Strome’s development will be huge factor for Blackhawks
Each day in the month of August we’ll be examining a different NHL team — from looking back at last season to discussing a player under pressure to identifying X-factors to asking questions about the future. Today we look at the Chicago Blackhawks.
One of the few bright spots for the 2018-19 Chicago Blackhawks had to be the emergence of Dylan Strome following his mid-season acquisition from the Arizona Coyotes.
The No. 3 overall pick in the 2015 draft, Strome was a talented young player that had performed and produced at an incredibly high level at every stop in his development. He was a dominant junior player and a point-per-game player in the American Hockey League, but never really had much of a chance to shine with the Coyotes at the NHL level.
They were patient and methodical in his development, wanting him to grow as a two-way center before throwing him into the deep-end of the NHL pool. He would never get a chance to take that step in Arizona having been traded to Chicago for Nick Schmaltz. At the time, it seemed like a great gamble for the Blackhawks to take. They needed young, cheap players that still had big-time potential to help restock their cupboards, and the cost to get him was not fair.
He recorded 51 points (17 goals, 34 assists) in his first 58 games with the team. Only three players on the Blackhawks (Patrick Kane, Jonathan Toews, Alex DeBrincat) recorded more points after his arrival.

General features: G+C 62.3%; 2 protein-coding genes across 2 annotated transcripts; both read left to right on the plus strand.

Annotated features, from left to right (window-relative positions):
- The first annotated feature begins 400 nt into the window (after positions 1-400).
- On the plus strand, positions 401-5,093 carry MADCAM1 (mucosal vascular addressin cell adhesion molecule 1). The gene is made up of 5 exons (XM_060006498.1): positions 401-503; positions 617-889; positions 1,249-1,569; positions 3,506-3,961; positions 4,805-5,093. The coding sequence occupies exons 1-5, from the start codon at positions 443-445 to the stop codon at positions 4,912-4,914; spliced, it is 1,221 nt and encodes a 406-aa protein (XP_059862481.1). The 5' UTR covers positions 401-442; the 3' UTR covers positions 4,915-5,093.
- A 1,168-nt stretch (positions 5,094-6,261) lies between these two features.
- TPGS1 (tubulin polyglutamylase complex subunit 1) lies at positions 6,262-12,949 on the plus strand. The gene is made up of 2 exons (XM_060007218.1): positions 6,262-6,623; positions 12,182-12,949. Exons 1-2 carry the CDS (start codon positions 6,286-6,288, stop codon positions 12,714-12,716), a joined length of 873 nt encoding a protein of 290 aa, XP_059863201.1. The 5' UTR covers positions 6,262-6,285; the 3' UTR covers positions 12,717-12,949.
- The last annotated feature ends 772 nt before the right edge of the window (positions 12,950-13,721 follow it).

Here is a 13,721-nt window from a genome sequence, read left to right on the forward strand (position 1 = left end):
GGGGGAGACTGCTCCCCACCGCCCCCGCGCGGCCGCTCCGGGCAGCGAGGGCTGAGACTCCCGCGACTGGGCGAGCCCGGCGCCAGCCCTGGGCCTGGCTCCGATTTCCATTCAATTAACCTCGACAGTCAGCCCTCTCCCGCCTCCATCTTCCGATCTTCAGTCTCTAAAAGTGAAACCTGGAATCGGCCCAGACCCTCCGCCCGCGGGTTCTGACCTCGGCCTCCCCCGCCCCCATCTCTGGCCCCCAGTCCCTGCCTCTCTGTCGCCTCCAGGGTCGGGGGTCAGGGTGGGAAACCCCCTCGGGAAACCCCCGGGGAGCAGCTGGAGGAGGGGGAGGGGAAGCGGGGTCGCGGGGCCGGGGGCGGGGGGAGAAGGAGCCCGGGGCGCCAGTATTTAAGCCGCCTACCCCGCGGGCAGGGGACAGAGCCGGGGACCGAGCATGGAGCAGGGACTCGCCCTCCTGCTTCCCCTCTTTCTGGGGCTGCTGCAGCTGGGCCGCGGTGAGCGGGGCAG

One of the biggest keys for the Blackhawks in 2019-20 will be whether or not Strome’s initial success in Chicago was something that he can build on, or if it was just simply a giant mirage.
The promising part for Strome is that the talent and potential for him to be an impact player has never been an issue. It has always just been a matter of him getting an opportunity and actually putting everything together.
With the Blackhawks he demonstrated top-line playmaking ability (his 1.02 primary assists per 60 minutes of 5-on-5 play were second on the team, trailing only Patrick Kane) and scored at a 25-goal pace over 82 games.
That is all outstanding.
But there were still some serious red flags that came with that production.
While he seemed to find a goal-scoring touch, he was not a player that created a lot of shots on his own. That is a problem because the biggest part of consistently scoring goals is consistently creating shots.
He averaged under two shots on goal per game and was one of the team’s worst players at generating shot attempts during 5-on-5 play. A lot his new goal-scoring success was driven by a 16.2 percent shooting percentage. And while that is not an outrageously high number (he was a 12 percent shooter in Arizona) it is still a mystery as to whether or not he can maintain such a level.
The Blackhawks were also badly outshot and outchanced when he was on the ice, a trend that remained consistent no matter who his linemates were.
None of this is to suggest he can not improve in these areas. He does not turn 23 years old until March, only has 106 games of NHL experience on his resume, and has a track record of producing at an All-Star level offensively throughout his development. It is just to point out that he is far from a finished product and a huge X-factor for the Blackhawks.
If he improves his two-way play and generates more shot volume he has a chance to be an important of the next wave of talent to go through Chicago alongside Debrincat and 2019 first-round pick Kirby Dach.
But if he keeps getting stuck in his own end of the ice while opponents pump shots on the Blackhawks’ net and he has to rely on shooting percentage to score goals, some of his scoring luck might soon run out.
The direction his career takes this season will play a big role in the direction the Blackhawks’ season takes.